From the Editor
Wait for it. There’s a lot in this issue about bringing sex into our conversations. People with disabilities, for example, and why they get portrayed as non-sexual beings — with notable exceptions in Susan Nussbaum’s new novel. The danger of silence around teen sex, for another example (and kudos to the Orthodox rabbi who recently told parents and educators how to talk to Orthodox teen boys about wet dreams and not feeling sinful…). All good.
But how about that other subject we don’t address? Women have mostly stopped talking about our friendships. This is a sea-change for feminists! This is under-examined fallout from the lean-in era, buried in all the high-octane chatter about work-life balance.
After a recent, long-overdue, much-postponed lunch with a close friend — one with whom I’ve exchanged confidences, earth-shattering feminist insights and birthday gifts for 35 years — I began to worry about how significantly our work lives have foiled our friendships. Every week is strewn with missed opportunities for seeing this woman, though she and I never really talk about why.
Think of how often we say to friends — people we actually like — “I’d love to, but I’m on deadline. I’d love to, but I’m drowning in work.” Women caring for young children find themselves in mandatory chats with contemporaries in the playground, at the soccer game, wherever, that give rise to closeness. And for women living in Sabbath-observant worlds, where Shabbat enforces many occasions for women-to-women socializing, the work-driven diminution of contact with close women friends may not feel as profound.
But many others of us feel we have pulled the plug on our friendships. When we cheer women’s advancement in the workplace, and see women accelerating into a career trajectory, we almost never calculate the cost in blown-off book club gatherings, coffee dates, drinks-and-dinner strategy sessions about politics large and small. One of the hidden losses in the lives of many women right now is the loss of time for female friends.
As the cycle of our work lives has expanded to 24:24 and 7:7, even the interstitial moments for conversation have shrunk concomitantly. A women in her forties confesses to me that she and her friends connect around midnight, via email and text messages, while their children and partners are all sleeping. The only women whose lives we catch up with regularly seem to be our Facebook friends. Seriously, some weeks I know more about people to whom I am barely tangentially connected than I do about the sturm-und-drang in the lives of my actual BFFs.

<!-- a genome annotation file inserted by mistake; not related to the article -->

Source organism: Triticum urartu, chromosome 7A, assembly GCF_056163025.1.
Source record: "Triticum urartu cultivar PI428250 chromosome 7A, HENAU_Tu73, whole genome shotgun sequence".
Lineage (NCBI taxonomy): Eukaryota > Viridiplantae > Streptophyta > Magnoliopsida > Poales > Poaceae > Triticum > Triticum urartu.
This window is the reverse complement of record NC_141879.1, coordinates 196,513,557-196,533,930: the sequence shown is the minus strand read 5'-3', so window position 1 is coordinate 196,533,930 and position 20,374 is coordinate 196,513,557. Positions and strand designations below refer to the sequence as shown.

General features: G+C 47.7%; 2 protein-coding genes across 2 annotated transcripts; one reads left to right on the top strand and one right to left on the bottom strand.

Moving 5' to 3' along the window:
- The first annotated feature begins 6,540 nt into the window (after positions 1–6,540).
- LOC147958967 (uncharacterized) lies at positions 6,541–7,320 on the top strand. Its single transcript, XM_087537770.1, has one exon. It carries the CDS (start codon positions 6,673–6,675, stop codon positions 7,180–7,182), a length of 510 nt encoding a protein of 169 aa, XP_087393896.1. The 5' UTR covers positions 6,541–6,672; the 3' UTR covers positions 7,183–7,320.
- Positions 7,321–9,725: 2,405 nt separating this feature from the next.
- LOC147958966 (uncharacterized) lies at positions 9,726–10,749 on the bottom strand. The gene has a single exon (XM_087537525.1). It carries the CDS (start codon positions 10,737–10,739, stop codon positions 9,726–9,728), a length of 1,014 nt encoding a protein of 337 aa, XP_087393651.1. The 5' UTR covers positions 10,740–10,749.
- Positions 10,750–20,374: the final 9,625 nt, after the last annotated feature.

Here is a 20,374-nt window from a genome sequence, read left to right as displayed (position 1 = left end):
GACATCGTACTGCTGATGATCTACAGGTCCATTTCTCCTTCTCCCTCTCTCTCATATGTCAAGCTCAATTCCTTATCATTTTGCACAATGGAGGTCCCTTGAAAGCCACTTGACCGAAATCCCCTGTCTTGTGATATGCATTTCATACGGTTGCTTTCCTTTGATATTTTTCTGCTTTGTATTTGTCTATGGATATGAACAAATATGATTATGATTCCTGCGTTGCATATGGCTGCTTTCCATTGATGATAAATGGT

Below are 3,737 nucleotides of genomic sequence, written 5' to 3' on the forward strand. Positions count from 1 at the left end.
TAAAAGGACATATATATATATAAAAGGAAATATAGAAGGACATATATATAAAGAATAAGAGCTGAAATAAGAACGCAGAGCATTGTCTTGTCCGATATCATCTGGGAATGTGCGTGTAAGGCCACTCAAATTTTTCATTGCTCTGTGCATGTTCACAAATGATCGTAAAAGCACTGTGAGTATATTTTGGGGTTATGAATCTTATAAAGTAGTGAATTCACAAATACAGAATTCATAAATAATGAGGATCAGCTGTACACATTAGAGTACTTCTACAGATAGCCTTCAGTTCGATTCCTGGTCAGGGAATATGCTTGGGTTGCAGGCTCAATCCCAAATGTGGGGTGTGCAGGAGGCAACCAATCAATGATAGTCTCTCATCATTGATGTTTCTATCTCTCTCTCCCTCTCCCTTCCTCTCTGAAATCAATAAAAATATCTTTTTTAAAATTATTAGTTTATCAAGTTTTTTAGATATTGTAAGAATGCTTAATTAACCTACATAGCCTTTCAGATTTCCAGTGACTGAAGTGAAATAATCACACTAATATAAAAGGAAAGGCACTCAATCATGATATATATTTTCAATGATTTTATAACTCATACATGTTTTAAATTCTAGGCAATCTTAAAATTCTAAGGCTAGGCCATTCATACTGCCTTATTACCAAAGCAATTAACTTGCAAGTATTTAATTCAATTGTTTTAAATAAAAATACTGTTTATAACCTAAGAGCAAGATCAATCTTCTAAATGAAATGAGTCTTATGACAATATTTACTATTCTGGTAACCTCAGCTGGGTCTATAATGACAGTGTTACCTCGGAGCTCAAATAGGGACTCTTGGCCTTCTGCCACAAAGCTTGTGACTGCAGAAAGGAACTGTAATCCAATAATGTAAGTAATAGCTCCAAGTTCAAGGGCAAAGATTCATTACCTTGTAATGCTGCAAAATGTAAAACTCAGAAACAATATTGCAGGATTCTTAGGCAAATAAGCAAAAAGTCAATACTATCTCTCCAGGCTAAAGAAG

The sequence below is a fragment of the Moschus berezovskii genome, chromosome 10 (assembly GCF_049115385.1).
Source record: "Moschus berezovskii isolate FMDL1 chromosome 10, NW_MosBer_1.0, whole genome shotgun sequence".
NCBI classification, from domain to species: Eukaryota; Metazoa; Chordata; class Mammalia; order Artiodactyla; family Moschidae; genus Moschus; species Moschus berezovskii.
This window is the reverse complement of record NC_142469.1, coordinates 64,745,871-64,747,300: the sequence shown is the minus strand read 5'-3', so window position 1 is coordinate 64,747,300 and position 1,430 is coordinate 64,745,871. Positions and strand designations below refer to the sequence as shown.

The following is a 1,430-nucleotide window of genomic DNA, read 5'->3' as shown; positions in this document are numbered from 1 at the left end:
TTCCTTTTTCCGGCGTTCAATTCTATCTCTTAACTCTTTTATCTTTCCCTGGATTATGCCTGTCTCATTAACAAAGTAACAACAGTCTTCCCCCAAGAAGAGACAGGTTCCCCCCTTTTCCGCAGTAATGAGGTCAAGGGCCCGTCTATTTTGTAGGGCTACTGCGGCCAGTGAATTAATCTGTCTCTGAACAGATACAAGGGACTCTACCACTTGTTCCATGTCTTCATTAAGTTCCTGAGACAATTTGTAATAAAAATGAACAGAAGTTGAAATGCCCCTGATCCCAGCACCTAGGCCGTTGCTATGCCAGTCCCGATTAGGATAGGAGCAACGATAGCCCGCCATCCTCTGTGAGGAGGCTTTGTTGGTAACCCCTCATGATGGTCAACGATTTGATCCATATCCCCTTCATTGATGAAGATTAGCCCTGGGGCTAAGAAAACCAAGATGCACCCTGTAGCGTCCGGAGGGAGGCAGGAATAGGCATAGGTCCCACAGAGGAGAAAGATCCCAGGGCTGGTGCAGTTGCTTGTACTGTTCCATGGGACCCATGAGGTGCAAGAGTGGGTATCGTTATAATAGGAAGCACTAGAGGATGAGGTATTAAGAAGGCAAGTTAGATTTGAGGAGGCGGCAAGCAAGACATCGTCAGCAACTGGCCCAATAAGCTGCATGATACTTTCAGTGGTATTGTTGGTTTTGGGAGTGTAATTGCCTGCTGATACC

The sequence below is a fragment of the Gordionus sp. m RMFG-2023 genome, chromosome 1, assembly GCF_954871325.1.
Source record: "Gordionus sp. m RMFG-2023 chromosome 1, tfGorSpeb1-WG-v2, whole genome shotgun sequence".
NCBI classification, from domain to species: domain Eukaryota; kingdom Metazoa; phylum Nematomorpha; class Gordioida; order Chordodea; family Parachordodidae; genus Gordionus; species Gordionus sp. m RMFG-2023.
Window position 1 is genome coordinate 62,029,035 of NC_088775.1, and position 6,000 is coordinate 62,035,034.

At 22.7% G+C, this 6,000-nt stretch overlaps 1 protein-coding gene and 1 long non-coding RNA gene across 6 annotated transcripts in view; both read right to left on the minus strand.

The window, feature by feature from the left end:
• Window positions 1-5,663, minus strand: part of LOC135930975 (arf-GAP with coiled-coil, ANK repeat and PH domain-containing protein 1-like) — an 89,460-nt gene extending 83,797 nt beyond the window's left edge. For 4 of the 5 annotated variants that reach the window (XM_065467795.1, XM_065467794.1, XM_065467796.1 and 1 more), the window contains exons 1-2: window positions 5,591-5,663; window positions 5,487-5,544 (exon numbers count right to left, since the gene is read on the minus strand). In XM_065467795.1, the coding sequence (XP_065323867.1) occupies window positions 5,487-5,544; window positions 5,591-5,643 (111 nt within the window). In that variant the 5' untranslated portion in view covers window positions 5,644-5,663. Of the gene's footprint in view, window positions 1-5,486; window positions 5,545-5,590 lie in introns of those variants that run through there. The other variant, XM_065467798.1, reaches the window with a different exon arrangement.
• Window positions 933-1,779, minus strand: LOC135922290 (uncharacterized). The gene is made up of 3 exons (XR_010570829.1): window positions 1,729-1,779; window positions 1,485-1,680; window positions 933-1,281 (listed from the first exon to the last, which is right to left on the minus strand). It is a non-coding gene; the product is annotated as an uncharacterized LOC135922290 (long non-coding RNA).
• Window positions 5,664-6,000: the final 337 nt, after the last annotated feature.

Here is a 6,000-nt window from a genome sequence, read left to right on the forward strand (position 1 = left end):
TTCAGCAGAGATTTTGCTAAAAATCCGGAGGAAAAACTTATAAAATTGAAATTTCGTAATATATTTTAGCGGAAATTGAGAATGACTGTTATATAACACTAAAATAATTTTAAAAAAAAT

The loss is more than personal. Not only is our delight diminished when work drives us away from our friends, but so is the movement for change that women’s collective energies spur. In the early days of second-wave feminism, a lot of passion, analysis and intellectual energy went into acknowledging and honoring the bonds women feel for one another, our commonalities (whether of aspiration or oppression) and the ways that sisterly efforts were going to make the world a better place.
That was then. This is now.
Recognizing the power of face-to-face connections in this digital era, some women are discovering a new path to consciousness raising and female friendships. These are the women loving their Lilith salons, gathering in people’s homes every three months or so, around the country, to see how their own lives are refracted through the pages of the magazine. These salons (see the inside back cover for details) are a forum for intergenerational contact and conversations, for honoring the relationships of the women in the room and for encouraging the possibilities of pleasure in the moment and social change down the line.